What’s the money for?
If you’re saving for retirement, an IRA or annuity could help you save on taxes. If you’re putting away for college, a 529 college savings plan will also lower your tax bill and leave more of the savings for paying those tuition bills.
How much money will you be putting away?
Some types of savings and checking accounts have rules about minimum or maximum balances.
How soon might you need the money?
The general rule here is the sooner you need the money, the less risk you should take with it. For really short-term needs, savings and checking accounts could be your best bet.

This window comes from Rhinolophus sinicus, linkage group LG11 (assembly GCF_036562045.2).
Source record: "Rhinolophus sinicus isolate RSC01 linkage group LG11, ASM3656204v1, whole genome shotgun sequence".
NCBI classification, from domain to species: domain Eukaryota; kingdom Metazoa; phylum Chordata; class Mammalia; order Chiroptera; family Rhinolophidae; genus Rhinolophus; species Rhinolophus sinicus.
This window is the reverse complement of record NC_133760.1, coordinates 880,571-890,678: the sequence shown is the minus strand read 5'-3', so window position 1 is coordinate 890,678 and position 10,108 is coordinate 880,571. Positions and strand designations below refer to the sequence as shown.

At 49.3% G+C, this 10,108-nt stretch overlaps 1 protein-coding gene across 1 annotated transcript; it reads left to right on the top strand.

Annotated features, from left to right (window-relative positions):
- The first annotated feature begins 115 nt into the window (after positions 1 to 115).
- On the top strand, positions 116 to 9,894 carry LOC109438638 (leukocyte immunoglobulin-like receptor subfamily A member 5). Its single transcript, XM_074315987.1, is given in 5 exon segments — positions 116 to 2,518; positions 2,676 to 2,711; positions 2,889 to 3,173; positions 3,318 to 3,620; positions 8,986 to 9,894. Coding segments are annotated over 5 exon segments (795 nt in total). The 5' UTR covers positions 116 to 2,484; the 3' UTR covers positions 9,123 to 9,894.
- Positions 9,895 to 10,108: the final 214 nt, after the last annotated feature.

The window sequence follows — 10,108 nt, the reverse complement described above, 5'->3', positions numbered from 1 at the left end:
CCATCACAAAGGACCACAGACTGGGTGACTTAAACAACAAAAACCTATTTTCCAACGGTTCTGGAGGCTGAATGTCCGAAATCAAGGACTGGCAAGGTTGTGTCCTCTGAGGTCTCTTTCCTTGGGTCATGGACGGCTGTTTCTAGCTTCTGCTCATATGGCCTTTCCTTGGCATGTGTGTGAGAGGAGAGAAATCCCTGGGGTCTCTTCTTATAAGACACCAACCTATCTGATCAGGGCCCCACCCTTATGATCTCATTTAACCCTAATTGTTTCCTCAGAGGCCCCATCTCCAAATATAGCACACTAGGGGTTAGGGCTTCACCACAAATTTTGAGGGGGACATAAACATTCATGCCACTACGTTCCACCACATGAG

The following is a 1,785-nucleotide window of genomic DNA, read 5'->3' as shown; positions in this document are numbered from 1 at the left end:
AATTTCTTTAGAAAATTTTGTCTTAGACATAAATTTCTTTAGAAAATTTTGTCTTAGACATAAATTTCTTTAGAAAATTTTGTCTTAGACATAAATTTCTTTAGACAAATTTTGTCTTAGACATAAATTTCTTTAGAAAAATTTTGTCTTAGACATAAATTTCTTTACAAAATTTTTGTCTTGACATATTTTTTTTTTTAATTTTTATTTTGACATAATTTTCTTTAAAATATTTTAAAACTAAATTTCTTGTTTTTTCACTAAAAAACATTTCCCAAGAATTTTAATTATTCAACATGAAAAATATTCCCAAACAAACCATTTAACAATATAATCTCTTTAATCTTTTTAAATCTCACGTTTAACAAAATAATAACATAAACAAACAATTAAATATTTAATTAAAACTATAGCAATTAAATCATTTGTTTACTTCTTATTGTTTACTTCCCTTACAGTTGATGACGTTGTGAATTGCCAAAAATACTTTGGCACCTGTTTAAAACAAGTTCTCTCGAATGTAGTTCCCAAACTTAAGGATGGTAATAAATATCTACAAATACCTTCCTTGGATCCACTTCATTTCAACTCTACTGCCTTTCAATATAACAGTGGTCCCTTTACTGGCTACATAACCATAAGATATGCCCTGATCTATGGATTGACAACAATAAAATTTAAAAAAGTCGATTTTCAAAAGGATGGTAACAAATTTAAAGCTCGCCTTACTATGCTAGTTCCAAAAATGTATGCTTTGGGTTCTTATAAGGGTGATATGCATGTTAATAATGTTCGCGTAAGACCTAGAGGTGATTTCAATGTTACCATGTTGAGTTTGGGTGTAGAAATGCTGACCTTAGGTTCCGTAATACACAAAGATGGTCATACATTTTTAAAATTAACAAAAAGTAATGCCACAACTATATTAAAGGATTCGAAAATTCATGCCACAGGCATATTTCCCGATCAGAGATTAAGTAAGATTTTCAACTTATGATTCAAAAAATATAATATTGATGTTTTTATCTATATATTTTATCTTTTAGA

If you needed it, how much warning would you have?
Some money, like your emergency fund, should be kept in an account that offers quick access. For example, you wouldn’t want to put your emergency fund in a certificate of deposit (CD) because you would have to pay a fee for withdrawing the money early.
What kind of fees might there be?
Some savings or checking accounts charge a fee if your balance dips below the minimum, while others (like CDs and IRAs) charge a penalty if you withdraw the money before a certain date. That doesn’t mean you should avoid those types of accounts-just pay close attention to their guidelines.
How much interest will the money earn?
Your goal should be to get the highest interest rate you can while still getting all the other things you need (like accessibility, security, and low fees).